To be clear, there is no question as to whether the epochal active-to-passive shift is a positive development for markets, on balance.
But this is one situation where the throwaway phrase “on balance” should not be summarily dismissed as a perfunctory caveat.
There are ramifications for market functioning when everyone is a passive investor. The list of such ramifications is long indeed, but one of the oft-repeated worries is that the proliferation of passive strategies (and even defining the term “passive” is no longer straightforward) is having a deleterious effect on price discovery.
ETFs almost by definition encourage herding and indiscriminate buying. It stands to reason that if the buying is indiscriminate on the way up, the selling will be similarly indiscriminate on the way down. Indiscriminate capital allocation invariably leads to misallocated capital. It also encourages mindless participation in markets and discourages stock- and sector-level analysis.
Of course, passive investing has also i) driven fees to (essentially) zero, ii) served to protect investors from an industry that can be predatory, iii) helped encourage long-term thinking and iv) contributed to healthier investment decisions by the masses. In many ways, the rise of passive is the best thing since sliced bread.
But, as with anything else, it’s possible to have “too much of a good thing” and some worry we’re approaching that threshold with passive investing.
One underappreciated aspect of this debate is the extent to which some of the negative side effects associated with the passive shift conspire with other fixtures of modern market structure to impact liquidity.
That’s something that comes up in BofA’s lengthy 2020 equity outlook.
Lest anyone should get the wrong idea, the bank is generally bullish. Their year-end 2020 target for the S&P is 3,300.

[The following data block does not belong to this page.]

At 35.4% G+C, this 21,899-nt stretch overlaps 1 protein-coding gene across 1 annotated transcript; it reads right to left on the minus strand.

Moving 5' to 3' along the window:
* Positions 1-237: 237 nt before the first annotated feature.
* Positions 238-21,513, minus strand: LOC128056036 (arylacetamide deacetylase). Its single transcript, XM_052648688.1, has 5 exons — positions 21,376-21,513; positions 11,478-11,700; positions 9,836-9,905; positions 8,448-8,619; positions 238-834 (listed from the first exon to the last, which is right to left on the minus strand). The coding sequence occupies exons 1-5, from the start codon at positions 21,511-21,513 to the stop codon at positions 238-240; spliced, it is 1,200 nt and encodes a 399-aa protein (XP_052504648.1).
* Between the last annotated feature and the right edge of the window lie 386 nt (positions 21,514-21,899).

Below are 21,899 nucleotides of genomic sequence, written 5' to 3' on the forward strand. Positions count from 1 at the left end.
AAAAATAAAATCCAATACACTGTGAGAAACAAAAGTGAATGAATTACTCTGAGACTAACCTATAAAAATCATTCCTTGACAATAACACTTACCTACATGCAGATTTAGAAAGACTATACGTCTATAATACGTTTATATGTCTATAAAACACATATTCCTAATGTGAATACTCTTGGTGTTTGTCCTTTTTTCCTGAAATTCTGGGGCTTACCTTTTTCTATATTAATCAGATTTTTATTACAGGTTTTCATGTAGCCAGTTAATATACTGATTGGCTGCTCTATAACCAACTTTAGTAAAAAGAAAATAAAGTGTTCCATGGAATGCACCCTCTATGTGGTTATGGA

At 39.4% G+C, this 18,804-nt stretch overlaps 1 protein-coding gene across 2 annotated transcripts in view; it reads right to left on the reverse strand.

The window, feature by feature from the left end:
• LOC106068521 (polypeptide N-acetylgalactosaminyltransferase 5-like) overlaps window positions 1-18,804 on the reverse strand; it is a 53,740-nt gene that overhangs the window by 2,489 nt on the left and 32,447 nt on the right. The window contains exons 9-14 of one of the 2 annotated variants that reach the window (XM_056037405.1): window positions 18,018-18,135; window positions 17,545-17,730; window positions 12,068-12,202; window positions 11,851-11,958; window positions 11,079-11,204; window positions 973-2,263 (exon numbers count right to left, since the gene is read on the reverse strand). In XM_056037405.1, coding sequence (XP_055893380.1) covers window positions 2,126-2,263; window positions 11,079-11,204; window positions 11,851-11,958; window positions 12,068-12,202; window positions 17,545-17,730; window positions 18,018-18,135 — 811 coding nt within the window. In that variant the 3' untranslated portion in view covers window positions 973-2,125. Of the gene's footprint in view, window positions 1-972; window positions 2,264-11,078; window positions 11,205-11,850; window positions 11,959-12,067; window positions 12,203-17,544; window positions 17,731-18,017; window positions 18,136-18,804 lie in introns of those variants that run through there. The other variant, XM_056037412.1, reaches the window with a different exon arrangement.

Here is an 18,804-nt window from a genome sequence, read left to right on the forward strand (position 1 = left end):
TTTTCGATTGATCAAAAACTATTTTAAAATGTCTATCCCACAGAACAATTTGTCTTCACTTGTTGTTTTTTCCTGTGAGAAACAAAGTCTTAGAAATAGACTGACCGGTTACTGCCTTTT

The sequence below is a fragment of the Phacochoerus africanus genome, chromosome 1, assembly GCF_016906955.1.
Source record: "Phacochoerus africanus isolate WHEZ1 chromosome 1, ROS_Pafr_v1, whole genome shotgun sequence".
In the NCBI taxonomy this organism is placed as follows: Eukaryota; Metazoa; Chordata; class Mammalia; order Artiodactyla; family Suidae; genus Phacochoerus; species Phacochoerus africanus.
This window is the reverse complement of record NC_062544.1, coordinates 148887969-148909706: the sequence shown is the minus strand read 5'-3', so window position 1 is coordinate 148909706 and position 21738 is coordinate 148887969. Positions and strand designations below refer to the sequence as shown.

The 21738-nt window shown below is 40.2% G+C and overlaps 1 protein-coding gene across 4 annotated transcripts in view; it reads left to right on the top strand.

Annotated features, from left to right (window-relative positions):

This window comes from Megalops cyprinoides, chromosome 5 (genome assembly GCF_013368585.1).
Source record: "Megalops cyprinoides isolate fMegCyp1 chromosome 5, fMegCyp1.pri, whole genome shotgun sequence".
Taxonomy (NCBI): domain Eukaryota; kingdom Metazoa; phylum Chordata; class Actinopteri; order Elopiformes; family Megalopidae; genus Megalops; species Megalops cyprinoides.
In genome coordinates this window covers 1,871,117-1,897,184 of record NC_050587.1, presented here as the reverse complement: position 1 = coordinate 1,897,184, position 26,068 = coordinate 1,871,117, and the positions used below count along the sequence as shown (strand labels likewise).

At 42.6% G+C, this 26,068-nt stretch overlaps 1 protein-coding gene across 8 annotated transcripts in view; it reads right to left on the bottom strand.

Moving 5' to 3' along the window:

But if you manage to make it all the way to page 71 of the 125-page tome, you’ll find a discussion around liquidity risk.
“Amid recent signs of liquidity risks in various markets, we worry about an unlikely area of liquidity risk: the S&P 500, the equity benchmark perceived to be more liquid than most”, the bank writes.
The problem isn’t stocks themselves, or the benchmark, of course. Rather, the problem is modern market structure.
As the bank writes, “trading dynamics have changed, and it is well documented that trading volume of large cap US stocks has been increasingly shifting to non-fundamental investors [whether that’s] quants, passive, high frequency, etc.” When you throw in the change in prop trading behavior precipitated by the post-crisis regulatory regime, you end up with trends like these:
“Average trading volume for S&P 500 stocks has been falling for years. Banks no longer provide the same liquidity as pre-GFC”, BofA goes on to say, adding that the predictable result “is a bid-ask spread for the average S&P 500 stock that is close to a multiyear high”.
But wait, there’s more.
The bank then flags “a risk no one is talking about” – namely the extent to which the hunt for yield has forced folks to lean into the illiquidity premium in order to squeeze out yield in a world devoid of it.
“If pensions, passive, hedge [and] mutual funds have piled into private equity plus a narrow sleeve of megacaps, watch for public market liquidity risks”, BofA cautions, before getting a bit more specific. To wit:
Pension funds’ exposure to private equity/illiquid assets has risen demonstrably amid a reach for returns. But any disturbance to private markets (IPO friction, funding shocks via credit or rates) could force pensions to raise cash for distributions by selling the more liquid parts of their portfolios, namely public equities.
All of this underscores the risk to liquidity from modern market dynamics.
And it should be considered in conjunction with the feedback loops we’ve discussed here before, namely the interplay between liquidity, volatility and systematic flows.